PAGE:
2011-05-16

Logging User Sessions Across Requests

When tracking down a bug, few things aid the process more than good application logs. And this is especially true when the bug has already escaped to your production systems. In these cases, you may not be able to inject test data into your database, cowboy-code in some `var_dump`s or perform the same action over and over again. Logs can save a lot of time and effort when tracking down issues in a live application.

But logs also have a few shortcomings. In an active application with multiple users, all the log messages for every user are piled together in the same log file. If the application is multi-user (like most web applications), log messages from different requests can be interwoven. This makes it a nightmare to try and track the log messages for a single user request, let alone messages across several requests by the same user.

One way to handle this is to put a request-specific identifier in every log message. But I shouldn't have to remember to append or prepend the identifier to their log messages. I'd rather have it happen automatically, without me or my teammates having to think about it.

Here's a method we've been using to try and untangle the mess and retain the usefulness of our logs. The code uses Zend's logging component, but can easily be adapted to other log systems.

First, we start up a log and tell it how to format each log line.
$format = "%timestamp% [%logId%]: %message%" . PHP_EOL;
$formatter = new Zend_Log_Formatter_Simple($format);

$writer = new Zend_Log_Writer_Stream('/path/to/application.log');
$writer->setFormatter($formatter);

$log = new Zend_Log();
$log->addWriter($writer);
In the format string, names wrapped in "%" signs are log variables that will be filled in when a message is logged. "timestamp" and "message" are provided by Zend and will be filled with the appropriate values when the logging call is made. "logId" is a custom symbol, which means we need to tell the log object what value to give it.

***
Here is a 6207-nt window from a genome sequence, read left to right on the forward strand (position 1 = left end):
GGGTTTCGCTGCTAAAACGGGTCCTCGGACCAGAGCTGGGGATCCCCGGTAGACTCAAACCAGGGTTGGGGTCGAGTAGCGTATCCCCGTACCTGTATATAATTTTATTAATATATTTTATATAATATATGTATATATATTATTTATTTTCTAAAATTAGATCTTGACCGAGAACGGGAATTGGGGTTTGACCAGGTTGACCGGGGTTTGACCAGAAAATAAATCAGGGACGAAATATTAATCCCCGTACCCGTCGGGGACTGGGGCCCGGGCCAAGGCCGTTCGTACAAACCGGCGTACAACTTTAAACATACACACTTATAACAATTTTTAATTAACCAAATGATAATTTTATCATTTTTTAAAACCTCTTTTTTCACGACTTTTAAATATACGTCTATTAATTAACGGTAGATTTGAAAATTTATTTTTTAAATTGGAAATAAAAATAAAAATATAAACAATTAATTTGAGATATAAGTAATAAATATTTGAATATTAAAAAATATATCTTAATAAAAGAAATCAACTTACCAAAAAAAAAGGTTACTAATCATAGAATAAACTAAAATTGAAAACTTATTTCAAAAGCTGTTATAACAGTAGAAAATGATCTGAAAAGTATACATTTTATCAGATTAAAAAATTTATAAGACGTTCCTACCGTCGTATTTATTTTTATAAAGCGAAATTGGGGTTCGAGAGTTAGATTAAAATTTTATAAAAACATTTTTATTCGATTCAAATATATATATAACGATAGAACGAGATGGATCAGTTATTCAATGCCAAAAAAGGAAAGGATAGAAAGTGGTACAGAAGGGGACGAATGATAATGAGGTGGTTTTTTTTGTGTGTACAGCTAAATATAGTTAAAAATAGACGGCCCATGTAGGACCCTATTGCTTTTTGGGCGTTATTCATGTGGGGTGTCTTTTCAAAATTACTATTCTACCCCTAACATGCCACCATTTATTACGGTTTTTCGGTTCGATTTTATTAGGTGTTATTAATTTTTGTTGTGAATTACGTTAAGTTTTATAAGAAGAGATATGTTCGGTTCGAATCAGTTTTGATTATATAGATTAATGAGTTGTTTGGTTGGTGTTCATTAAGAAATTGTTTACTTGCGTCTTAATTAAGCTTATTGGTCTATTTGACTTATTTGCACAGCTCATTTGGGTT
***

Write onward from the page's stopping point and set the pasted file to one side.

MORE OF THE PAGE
In order to track all the log messages across a single user request, we need to pick a unique value for the log id:
// The last 8 characters of a uniqid are unique enough for our purposes
$logId = substr(uniqid(), -8);
$log->setEventItem('logId', $logId);
Now we wait for a few users to make requests at the same time:
// A web request
$log->info('The user made some request');
$log->info('Here is some output of that request: '.$output);

// A different, simultaneous request from another user
$log->info('The user made some request');
$log->info('Here is some output of that request: '.$output);

// Another request from the first user
$log->info('Another user request');
Here's the log output:
2011-05-16 19:04 [a73fe12a]: The user made some request
2011-05-16 19:04 [24f90ae1]: The user made some request
2011-05-16 19:04 [24f90ae1]: Here is some output of that request: Hello, World
2011-05-16 19:04 [a73fe12a]: Here is some output of that request: Hello, World
2011-05-16 19:04 [feb40a52]: Another user request
Now we can easily track a single request's messages in the log, even if multiple requests happen at the same time.

But we can do better. Often times, bugs are not the result of a single user request, but of a sequence of requests. If we only track logs on a per request basis, we haven't helped ourselves track request-spanning bugs. Luckily, we already have a value that uniquely identifies a user across multiple requests: their PHP session id. We can use it, in addition to a request identifier:
// The first 8 characters of the session id are unique enough
session_start();
$sessId = substr(session_id(), 0, 8);
$requestId = substr(uniqid(), -8);
$logId = $sessId.'-'.$requestId;
$log->setEventItem('logId', $logId);
And here's what our logs look like now:
2011-05-16 19:04 [b74be12f-a73fe12a]: The user made some request
2011-05-16 19:04 [075aef5e-24f90ae1]: The user made some request
2011-05-16 19:04 [075aef5e-24f90ae1]: Here is some output of that request: Hello, World
2011-05-16 19:04 [b74be12f-a73fe12a]: Here is some output of that request: Hello, World
2011-05-16 19:04 [b74be12f-feb40a52]: Another user request
And there it is. We can use the log id in useful ways, such as displaying it to the user with a "contact tech support" message. When a user calls or emails and says their "support id" is "b74be12f-a73fe12a" we not only have the log messages for the request that gave them the error, but all the messages for their entire session:
# All the request log messages
> grep 'b74be12f-a73fe12a' /path/to/application.log
# All the session log messages
> grep 'b74be12f-' /path/to/application.log

Here's all the code together:
$format = "%timestamp% [%logId%]: %message%" . PHP_EOL;
$formatter = new Zend_Log_Formatter_Simple($format);

$writer = new Zend_Log_Writer_Stream('/path/to/application.log');
$writer->setFormatter($formatter);

$log = new Zend_Log();
$log->addWriter($writer);

session_start();
$sessId = substr(session_id(), 0, 8);
$requestId = substr(uniqid(), -8);
$logId = $sessId.'-'.$requestId;
$log->setEventItem('logId', $logId);

$log->info('The user made some request');
$log->info('Here is some output of that request: '.$output);

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